As per McKinsey report while some traditional lowcost countries seem to be losing their attractiveness, international sourcing executives are showing keen interest in the newer lowcost markets– particularly Myanmar and Ethiopia.
Over the years, drastic improvements have taken place in all these areas. Under the rule of the present Government, the country has not only been able to maintain overall healthy economic growth and political stability but also has been able to take sweeping steps to improve the infrastructure and power scenario.
Besides improving the infrastructure of Chittagong Port, the Government has commissioned two studies on the technological and economic feasibility of a mid-sized seaport north of Chittagong and a floating terminal in Chittagong. It has also opened cross-border electricity import trade with India while also considering the prospect of liquefied gas as an alternative power source.
The 2017 report of McKinsey, further maintaining that companies need to choose sourcing countries strategically– balancing costs, capacity, speed, quality and compliance – and be ready to implement dual sourcing strategies, observed that the search for the caravan’s next stop is as active as ever, but there are new dynamics at play. While some traditional low-cost countries seem to be losing their attractiveness, international sourcing executives are showing keen interest in the newer low-cost markets – particularly Myanmar and Ethiopia, it added.
But exporters believe that there is no alternative to Bangladesh. “It is just a tactic to put pressure on us to compromise on pricing… Negotiation is a mind game after all. The so-called threat from the African countries is on for the last many years and even Myanmar is also seen in the same context now,” states Md. Fazlul Haque, Managing Director of Plummy Fashions Ltd.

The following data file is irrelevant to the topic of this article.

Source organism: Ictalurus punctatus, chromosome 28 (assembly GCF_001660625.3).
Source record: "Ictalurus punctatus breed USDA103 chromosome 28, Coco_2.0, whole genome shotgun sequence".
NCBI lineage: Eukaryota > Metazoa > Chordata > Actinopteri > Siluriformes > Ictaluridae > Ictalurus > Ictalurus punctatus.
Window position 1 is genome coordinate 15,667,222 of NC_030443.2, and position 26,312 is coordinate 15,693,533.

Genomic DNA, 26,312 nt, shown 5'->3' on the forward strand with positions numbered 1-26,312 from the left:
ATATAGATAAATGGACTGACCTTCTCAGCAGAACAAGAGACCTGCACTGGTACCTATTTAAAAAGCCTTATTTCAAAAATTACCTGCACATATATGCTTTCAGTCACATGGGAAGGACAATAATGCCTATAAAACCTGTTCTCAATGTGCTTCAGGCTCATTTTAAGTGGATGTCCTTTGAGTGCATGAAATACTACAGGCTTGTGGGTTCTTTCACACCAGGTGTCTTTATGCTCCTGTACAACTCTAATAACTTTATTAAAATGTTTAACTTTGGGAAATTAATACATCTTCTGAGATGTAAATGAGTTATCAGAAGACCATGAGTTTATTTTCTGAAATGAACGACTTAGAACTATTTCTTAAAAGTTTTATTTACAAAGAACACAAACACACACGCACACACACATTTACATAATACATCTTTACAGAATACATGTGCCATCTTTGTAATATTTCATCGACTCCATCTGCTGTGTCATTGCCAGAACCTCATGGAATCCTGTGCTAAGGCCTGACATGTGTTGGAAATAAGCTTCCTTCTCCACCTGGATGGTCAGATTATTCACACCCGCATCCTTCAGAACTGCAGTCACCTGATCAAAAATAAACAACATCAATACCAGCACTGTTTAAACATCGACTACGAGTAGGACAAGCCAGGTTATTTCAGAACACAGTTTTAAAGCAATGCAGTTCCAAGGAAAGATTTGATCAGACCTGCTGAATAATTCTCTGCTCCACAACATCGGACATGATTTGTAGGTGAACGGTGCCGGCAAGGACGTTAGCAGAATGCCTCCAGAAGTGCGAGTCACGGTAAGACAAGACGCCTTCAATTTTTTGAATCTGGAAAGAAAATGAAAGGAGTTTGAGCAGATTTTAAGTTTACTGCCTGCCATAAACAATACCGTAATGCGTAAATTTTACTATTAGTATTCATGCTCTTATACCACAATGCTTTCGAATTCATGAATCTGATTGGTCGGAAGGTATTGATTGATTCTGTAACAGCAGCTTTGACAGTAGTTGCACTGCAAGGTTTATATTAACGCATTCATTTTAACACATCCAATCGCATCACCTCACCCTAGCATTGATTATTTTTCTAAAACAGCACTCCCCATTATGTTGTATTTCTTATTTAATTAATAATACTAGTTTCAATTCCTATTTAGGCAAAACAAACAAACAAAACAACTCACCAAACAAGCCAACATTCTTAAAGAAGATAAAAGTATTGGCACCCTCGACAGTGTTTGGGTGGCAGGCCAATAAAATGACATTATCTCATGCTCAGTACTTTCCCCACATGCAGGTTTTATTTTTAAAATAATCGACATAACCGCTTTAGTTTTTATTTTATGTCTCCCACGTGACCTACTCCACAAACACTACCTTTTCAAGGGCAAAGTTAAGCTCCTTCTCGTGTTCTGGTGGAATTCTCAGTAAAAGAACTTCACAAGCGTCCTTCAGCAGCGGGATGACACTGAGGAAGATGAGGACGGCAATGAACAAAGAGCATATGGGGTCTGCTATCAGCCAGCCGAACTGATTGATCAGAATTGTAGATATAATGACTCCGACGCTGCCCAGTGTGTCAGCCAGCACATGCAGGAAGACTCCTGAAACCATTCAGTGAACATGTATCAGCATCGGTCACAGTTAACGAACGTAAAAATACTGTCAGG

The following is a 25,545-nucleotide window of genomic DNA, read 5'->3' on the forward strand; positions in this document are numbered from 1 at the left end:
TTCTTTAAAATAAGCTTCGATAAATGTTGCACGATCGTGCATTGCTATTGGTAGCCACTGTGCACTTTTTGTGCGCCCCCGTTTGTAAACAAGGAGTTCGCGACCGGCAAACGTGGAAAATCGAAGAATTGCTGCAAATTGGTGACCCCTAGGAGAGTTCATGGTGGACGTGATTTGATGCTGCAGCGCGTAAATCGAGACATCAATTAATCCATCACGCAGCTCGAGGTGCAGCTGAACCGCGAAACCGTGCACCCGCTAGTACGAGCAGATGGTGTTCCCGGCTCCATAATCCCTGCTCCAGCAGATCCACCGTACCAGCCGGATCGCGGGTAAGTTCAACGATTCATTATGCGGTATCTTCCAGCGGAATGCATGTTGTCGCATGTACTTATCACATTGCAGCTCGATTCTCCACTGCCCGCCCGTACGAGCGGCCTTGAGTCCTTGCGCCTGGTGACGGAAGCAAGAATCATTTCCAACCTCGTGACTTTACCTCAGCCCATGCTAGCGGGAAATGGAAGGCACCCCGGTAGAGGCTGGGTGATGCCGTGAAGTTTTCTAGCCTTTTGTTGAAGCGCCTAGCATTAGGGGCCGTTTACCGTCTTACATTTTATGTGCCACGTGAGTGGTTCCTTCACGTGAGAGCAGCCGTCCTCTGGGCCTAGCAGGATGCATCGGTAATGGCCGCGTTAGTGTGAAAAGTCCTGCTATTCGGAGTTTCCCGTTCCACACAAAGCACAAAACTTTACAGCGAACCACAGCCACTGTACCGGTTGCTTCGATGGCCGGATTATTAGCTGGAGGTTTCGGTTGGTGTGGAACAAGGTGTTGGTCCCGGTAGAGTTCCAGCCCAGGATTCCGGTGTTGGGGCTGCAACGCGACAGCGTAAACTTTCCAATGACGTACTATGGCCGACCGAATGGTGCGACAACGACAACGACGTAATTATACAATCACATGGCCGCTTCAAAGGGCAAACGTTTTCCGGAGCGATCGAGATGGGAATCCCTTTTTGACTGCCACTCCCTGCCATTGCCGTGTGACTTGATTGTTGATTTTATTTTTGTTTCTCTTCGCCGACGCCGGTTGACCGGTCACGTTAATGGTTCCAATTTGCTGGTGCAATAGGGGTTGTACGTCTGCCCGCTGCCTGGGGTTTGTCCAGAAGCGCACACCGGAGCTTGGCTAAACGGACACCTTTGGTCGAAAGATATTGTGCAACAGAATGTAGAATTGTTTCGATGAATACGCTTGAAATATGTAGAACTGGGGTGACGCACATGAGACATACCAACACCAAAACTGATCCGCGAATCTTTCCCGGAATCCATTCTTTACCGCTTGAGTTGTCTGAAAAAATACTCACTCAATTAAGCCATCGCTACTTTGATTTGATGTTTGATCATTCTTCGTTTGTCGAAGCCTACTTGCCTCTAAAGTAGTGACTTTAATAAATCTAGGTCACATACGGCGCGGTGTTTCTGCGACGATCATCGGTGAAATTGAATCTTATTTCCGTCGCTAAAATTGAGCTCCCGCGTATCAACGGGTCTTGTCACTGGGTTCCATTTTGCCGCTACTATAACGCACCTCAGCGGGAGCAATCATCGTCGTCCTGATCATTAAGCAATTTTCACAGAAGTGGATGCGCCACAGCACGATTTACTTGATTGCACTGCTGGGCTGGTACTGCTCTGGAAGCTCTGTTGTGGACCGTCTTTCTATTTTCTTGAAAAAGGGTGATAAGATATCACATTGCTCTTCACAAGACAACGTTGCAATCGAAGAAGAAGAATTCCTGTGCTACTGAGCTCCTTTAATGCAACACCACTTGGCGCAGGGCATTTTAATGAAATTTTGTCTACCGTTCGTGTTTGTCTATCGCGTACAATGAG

The export figures of Bangladesh’s competitors – US $ 1.855 billion for Myanmar in FY 2016-17 and US $ 89.3 million for Ethiopia as per Ethiopian FY 2016-17, compared to Bangladesh’s US $ 28.15 billion export in the same time period – give a distinct idea of where they stand today vis-à-vis Bangladesh.
Taking the observations of McKinsey’s latest survey in the right earnest, industry insiders opined that the languid growth of FY 2016-17 has been a oneoff development and outcome of the global economic downturn (that severely impacted various overseas markets), combined with the changing world order during which Bangladesh’s two big export destinations went through major change. The change of guards in USA amidst Trump administration’s re-shoring rhetoric and the historic Brexit that witnessed UK deciding to part ways with the European Union Bloc (scheduled on March 29, 2019), played a significant role in the export debacle and hence should not be seen as the weaning popularity of Bangladesh as a sourcing destination.
In fact experts underlined that the industry’s competency and capacities, coupled with affordable and increasing worker base and the indomitable entrepreneurial spirit of the garment exporters, are the essential components that will help Bangladesh maintain its lure as the perfect sourcing destination, not only over the next five years but for a very long time to come.